My Great Escape From the Corporate World | by Ryan James | May, 2022

Why joining a startup was the best decision I’ve ever made as a software developer and how I did it

Photo by Lala Azizli on Unsplash

Are you feeling stuck in your current job? So did I for a long, long time.

I had been feeling incredibly pent up in every way. Physically, emotionally, creatively, and mentally. I saw the next 45 years of my life flashing before my eyes.

I was working a typical 9–5 job developing software at one of the world’s largest banks. I was commuting two hours each day to work a job that brought me absolutely nothing — paying no emotional dividends.

The pay was good, the benefits were exceptional, and my coworkers were fun. I easily could have packed it in for the next 40 years and retired at 65. But one key piece was missing: fulfillment. So why was I working a job that didn’t challenge me creatively? Why was I working on software that didn’t make a difference in anybody’s life?

Perhaps the long car rides (and one too many self-help audiobooks) forced me to become even more self-aware than I already was. What was the point of my work? If I die today, what will be my legacy?

Here lies Ryan, a nice guy who wrote stable and efficient code to help customers get mortgages faster.

And this is fine. This reflection isn’t a knock on anyone who works on mortgage software. It’s just not for me. It’s not the difference I’m looking to make in this world. I’m a builder, a creator. I want to build something end to end and see how it directly impacts its users.

I want a part of myself to be in my work, and I want to feel the joy and excitement of the people using what I’ve built.

It was time I needed a change.

Understand the steps I took to escape my corporate job.

Note: This article reads in a story-like fashion; However, the lessons from each section are independent. So, feel free to skip around.

My mind felt like it was in an artistic prison. Everything at my corporate job had to be done in a certain way. Anytime I wanted to introduce even the littlest bit of creativity into the application, it needed to pass through eight levels of approvals and ultimately get rejected. Eventually, I would say, “You know what? Never mind, it was a dumb idea.”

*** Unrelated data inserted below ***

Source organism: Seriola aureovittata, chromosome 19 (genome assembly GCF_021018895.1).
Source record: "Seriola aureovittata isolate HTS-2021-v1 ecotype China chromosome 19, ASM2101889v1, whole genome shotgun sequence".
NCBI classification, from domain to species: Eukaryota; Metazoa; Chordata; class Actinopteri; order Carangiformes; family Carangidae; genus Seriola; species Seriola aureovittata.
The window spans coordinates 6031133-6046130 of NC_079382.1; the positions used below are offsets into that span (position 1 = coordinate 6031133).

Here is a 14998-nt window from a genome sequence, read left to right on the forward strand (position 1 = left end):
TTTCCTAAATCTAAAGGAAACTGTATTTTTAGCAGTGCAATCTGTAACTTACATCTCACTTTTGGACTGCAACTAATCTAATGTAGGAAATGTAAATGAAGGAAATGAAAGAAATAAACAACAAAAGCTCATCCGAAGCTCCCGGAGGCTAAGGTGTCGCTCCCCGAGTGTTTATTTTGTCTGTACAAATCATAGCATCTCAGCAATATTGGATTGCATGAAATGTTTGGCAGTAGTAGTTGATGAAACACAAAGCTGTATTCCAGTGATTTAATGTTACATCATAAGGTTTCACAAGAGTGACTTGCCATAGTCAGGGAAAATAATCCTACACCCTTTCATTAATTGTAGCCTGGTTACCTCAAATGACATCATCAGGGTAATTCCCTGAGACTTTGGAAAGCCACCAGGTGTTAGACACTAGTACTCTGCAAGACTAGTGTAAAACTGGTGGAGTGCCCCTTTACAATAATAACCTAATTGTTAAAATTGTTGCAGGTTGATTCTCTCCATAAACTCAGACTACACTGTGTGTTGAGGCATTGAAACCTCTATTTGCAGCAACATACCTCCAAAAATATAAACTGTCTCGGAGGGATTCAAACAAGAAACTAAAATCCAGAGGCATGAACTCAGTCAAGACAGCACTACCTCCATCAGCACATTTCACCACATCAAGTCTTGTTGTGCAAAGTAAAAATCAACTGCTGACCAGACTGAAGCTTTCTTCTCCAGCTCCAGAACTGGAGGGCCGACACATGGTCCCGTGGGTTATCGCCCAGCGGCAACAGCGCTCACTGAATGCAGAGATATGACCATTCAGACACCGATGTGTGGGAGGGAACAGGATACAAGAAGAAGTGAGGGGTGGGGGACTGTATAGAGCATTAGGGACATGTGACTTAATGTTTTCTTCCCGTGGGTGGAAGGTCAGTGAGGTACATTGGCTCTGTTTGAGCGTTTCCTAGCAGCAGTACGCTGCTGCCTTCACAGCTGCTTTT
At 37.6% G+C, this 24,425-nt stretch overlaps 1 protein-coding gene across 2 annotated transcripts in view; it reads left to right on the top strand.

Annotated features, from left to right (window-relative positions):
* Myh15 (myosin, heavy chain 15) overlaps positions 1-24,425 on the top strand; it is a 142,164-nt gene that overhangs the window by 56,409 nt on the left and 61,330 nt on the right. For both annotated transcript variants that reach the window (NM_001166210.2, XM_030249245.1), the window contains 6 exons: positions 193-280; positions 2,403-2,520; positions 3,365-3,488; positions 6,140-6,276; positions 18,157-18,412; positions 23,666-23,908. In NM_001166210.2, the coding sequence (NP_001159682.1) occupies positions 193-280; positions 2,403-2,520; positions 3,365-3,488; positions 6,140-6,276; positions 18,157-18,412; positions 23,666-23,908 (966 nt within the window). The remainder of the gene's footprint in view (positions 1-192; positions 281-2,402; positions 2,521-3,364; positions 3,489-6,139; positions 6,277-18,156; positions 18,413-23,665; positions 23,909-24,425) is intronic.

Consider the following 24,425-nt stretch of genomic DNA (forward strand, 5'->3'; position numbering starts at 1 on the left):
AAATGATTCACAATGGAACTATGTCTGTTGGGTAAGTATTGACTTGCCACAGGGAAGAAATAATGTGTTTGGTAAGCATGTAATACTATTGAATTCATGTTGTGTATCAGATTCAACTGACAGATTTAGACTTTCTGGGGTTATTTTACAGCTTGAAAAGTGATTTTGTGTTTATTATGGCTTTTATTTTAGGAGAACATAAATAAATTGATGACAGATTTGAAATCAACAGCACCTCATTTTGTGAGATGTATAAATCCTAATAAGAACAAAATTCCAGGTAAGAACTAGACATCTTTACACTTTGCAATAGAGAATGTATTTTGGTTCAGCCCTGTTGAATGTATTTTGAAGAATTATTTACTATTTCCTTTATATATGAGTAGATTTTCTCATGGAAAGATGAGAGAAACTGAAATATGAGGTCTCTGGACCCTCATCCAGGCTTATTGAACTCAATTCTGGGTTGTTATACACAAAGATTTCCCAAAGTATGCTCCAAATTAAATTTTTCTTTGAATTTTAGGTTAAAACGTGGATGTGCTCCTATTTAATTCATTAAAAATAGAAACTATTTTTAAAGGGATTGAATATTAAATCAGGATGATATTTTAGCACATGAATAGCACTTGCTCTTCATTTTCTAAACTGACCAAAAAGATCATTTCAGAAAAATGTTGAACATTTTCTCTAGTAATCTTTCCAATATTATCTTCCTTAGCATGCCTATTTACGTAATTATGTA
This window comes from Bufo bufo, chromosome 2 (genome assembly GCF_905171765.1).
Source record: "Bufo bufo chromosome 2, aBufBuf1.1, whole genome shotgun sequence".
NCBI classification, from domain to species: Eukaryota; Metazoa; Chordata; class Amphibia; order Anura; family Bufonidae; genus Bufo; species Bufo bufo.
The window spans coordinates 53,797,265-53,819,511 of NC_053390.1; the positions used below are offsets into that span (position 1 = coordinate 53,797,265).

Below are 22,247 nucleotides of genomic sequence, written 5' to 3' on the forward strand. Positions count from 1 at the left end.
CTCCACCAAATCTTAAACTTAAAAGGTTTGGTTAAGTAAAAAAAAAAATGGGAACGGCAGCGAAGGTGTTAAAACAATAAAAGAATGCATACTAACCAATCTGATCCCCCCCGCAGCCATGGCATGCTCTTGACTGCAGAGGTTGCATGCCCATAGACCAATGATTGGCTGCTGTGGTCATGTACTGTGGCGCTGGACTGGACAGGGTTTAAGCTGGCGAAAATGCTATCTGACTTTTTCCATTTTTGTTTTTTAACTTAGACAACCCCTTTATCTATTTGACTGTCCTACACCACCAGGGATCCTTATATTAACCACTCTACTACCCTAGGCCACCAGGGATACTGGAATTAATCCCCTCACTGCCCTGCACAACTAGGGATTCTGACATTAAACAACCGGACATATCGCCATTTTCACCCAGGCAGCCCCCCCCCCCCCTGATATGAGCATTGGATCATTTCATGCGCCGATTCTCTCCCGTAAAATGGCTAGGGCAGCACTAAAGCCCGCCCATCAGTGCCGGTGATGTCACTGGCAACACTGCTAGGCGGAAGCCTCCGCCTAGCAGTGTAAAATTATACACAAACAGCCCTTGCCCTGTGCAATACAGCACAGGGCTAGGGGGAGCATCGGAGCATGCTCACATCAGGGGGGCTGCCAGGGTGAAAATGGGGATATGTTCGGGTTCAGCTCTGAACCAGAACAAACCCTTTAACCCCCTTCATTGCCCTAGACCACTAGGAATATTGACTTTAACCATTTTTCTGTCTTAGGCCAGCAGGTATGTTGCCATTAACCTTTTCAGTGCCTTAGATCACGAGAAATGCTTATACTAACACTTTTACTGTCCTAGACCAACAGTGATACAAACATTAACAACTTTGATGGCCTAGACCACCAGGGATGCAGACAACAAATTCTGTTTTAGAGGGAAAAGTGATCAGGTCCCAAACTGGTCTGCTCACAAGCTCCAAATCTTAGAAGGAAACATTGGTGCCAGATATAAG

After so much oppression, I turned my creative energy elsewhere. That’s how I landed here on Medium.

A place to give back to the developer community, a place to share and receive feedback on ideas, and a place to let my mind be free.

After a few lessons learned, I felt there was so much about this space that wasn’t entirely obvious. I wrote an article if you’re curious about some of my lessons:

As the great Creed Bratton from The Office once said,

“The only difference between me and a homeless man is this job.”

As my job wasn’t getting the best out of me, I felt entirely too disposable.

Imagine you host a potluck (an event where everyone brings a food dish to contribute to the dinner) every week. However, one of the guests consistently shows up empty-handed. Everyone else is pulling their weight and bringing different items, but they always show up with nothing and eats everyone else’s food.

Eventually, you’re going to stop inviting this person.

This is how I felt at my job. I felt like I could have been let go at any given time. When my best abilities and talents aren’t being brought out, I’m the same as everybody else. The other people could quickly reproduce the little that I was bringing to the table. So I was a waste of a seat.

And when you’re disinvited, you have no income. This was when I started writing on Medium.

After just six months of writing on Medium, I could survive on the passive income it generated for me. This newfound financial freedom allowed me to take risks I wouldn’t usually take.

As I searched for content to write about on Medium, it forced me to think about specific ideas and concepts differently. It became less about “how do I do this” and more about “how can I train a six-year-old to do this.”

This way of thinking forced me to thoroughly understand the concepts I was writing about. If I didn’t fully understand it, I would be exposed by my readers. trust me; This Medium community will let you know when you are wrong.